Chelsea Weathers

Chelsea Weathers / Santa Fe, NM, USA


Chelsea Weathers is a writer living in Santa Fe, NM. Her art writing has been published in Art Papers, Artforum, Criticism, Gulf Coast, Hyperallergic, The Magazine, and elsewhere. She has a PhD in art history from the University of Texas at Austin, where she wrote a dissertation about the films of Andy Warhol.



While living in Austin, TX, I worked for five years at a humanities archive at UT-Austin, which specializes in twentieth century art and literature. During my time there, I honed my interest in archival materials and visual culture–the ephemera that often accompanies creative production and which enriches our understanding of the creative process and the constructed nature of artworks and their reception. Along with archival research, my interest in political, cultural, and institutional systems has informed my most recent work. My current project is a series of essays about my mother’s experience as a Vietnamese refugee and her assimilation into the American South in the 1970s. This work is a departure from my art writing, but continues my interest in marrying close visual analyses of material culture with personal narrative. For these essays, my archive is a personal one. I culled oral histories from my mother, photographs from the Fort Chaffee, Arkansas, refugee camp where she was housed in 1975, and other materials from my research into the history of Birmingham, Alabama, where my mother was eventually placed and where I grew up. The goal of this project is to represent a personal narrative of immigration—specifically one that involves my mother’s process of assimilation, which in turn affected my early life as a biracial, second-generation child.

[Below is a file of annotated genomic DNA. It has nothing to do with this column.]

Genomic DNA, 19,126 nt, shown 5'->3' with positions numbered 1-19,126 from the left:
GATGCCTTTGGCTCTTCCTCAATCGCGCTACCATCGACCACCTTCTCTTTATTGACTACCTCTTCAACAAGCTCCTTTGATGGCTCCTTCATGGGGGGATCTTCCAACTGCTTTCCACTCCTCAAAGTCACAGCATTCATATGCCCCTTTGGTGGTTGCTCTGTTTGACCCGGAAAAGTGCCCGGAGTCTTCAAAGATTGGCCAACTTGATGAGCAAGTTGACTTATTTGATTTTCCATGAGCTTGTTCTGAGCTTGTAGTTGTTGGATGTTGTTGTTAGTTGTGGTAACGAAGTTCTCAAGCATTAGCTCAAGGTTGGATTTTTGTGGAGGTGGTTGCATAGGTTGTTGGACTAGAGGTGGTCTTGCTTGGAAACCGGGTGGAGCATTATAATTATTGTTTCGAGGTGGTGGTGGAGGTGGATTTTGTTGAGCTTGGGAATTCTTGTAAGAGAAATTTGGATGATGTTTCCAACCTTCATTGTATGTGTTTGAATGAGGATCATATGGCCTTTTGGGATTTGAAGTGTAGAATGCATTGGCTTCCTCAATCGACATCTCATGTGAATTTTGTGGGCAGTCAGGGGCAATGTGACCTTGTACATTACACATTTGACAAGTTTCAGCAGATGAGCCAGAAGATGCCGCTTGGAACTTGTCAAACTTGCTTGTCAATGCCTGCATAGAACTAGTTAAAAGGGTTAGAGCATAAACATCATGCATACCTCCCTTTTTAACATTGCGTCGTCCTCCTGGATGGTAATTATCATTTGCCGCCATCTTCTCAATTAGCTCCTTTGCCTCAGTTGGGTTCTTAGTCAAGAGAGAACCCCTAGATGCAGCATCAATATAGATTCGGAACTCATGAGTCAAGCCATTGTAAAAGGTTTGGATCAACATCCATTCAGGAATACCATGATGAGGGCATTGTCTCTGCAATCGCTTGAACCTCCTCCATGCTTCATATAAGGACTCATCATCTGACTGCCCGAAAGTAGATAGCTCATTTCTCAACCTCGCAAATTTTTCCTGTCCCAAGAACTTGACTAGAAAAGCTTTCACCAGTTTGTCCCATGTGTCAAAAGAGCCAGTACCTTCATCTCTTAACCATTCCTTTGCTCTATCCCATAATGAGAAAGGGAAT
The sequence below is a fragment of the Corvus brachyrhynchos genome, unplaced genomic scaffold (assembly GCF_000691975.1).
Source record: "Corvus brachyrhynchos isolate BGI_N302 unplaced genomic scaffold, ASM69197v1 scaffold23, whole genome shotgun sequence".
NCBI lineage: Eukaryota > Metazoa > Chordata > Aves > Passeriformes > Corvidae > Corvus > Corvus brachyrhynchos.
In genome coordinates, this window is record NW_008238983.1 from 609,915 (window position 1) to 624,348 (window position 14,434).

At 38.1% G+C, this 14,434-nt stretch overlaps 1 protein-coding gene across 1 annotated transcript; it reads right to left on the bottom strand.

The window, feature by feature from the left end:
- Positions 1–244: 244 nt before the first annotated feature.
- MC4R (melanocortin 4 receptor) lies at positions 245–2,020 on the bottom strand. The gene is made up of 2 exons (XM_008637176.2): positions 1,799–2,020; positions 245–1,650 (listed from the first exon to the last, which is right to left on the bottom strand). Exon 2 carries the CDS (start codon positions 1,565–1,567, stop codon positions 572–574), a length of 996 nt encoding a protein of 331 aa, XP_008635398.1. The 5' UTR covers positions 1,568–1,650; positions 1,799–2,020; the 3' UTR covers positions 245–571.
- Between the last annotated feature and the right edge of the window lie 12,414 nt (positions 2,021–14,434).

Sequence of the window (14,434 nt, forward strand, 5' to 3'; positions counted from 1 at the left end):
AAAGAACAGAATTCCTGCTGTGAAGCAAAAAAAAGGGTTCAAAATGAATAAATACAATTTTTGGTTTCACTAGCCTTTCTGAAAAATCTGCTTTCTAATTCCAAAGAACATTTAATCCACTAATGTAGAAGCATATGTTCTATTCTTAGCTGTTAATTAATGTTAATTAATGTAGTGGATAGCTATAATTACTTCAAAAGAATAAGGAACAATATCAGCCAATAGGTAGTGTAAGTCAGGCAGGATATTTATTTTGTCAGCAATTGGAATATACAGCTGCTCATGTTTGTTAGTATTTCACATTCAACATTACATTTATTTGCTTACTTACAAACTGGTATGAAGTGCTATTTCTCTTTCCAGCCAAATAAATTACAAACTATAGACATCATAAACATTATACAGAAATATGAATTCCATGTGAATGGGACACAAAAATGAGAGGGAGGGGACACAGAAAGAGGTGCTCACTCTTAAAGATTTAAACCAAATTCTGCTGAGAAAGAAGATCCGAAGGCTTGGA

Although I live and work in Santa Fe, during the month that I was at SFAI, I cut my work hours down significantly, and spent several hours almost every morning in my studio. I tried to treat this residency like a job in itself—a luxury that the distractions of daily life often don’t afford me. I was able to fill two steno notepads with writing. These are rough narratives that I will now endeavor to shape into crafted essays. The rigors of my time at the SFAI studio—the simple act of writing every day for hours—allowed me to time-travel back to my early childhood, to excavate memories and to dwell on my memories of my mother, who in the 1980s barely spoke English and had to navigate the cultural whiplash of finding herself in one of the most conservative and least welcoming regions of the US for immigrants.
I also gave a reading early in my residency, with the other residents. This was the first time I had shared any of my writing for this project with anyone. The encouragement I received from my cohort and the staff of SFAI has been invaluable as I navigate these essays.

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